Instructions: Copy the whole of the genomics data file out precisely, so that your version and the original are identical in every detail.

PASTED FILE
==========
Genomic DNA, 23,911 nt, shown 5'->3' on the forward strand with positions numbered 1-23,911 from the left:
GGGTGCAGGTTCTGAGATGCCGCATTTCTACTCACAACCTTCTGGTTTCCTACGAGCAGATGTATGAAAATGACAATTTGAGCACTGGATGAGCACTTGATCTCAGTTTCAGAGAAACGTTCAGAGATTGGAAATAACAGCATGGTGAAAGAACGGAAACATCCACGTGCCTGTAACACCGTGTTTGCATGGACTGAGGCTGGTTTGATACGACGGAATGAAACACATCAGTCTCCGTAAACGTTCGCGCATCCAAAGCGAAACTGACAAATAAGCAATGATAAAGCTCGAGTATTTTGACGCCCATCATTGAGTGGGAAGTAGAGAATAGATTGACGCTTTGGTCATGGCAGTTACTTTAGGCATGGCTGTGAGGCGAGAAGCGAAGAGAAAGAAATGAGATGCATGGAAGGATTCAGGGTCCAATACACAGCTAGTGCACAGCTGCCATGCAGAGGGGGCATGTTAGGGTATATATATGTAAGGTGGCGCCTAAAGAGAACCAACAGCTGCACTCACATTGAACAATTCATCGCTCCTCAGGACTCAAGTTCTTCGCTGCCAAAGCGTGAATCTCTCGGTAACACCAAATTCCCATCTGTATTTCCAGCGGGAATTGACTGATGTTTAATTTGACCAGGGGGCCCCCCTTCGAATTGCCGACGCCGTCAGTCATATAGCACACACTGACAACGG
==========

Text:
Genomic DNA, 23,911 nt, shown 5'->3' on the forward strand with positions numbered 1-23,911 from the left:
GGGTGCAGGTTCTGAGATGCCGCATTTCTACTCACAACCTTCTGGTTTCCTACGAGCAGATGTATGAAAATGACAATTTGAGCACTGGATGAGCACTTGATCTCAGTTTCAGAGAAACGTTCAGAGATTGGAAATAACAGCATGGTGAAAGAACGGAAACATCCACGTGCCTGTAACACCGTGTTTGCATGGACTGAGGCTGGTTTGATACGACGGAATGAAACACATCAGTCTCCGTAAACGTTCGCGCATCCAAAGCGAAACTGACAAATAAGCAATGATAAAGCTCGAGTATTTTGACGCCCATCATTGAGTGGGAAGTAGAGAATAGATTGACGCTTTGGTCATGGCAGTTACTTTAGGCATGGCTGTGAGGCGAGAAGCGAAGAGAAAGAAATGAGATGCATGGAAGGATTCAGGGTCCAATACACAGCTAGTGCACAGCTGCCATGCAGAGGGGGCATGTTAGGGTATATATATGTAAGGTGGCGCCTAAAGAGAACCAACAGCTGCACTCACATTGAACAATTCATCGCTCCTCAGGACTCAAGTTCTTCGCTGCCAAAGCGTGAATCTCTCGGTAACACCAAATTCCCATCTGTATTTCCAGCGGGAATTGACTGATGTTTAATTTGACCAGGGGGCCCCCCTTCGAATTGCCGACGCCGTCAGTCATATAGCACACACTGACAACGG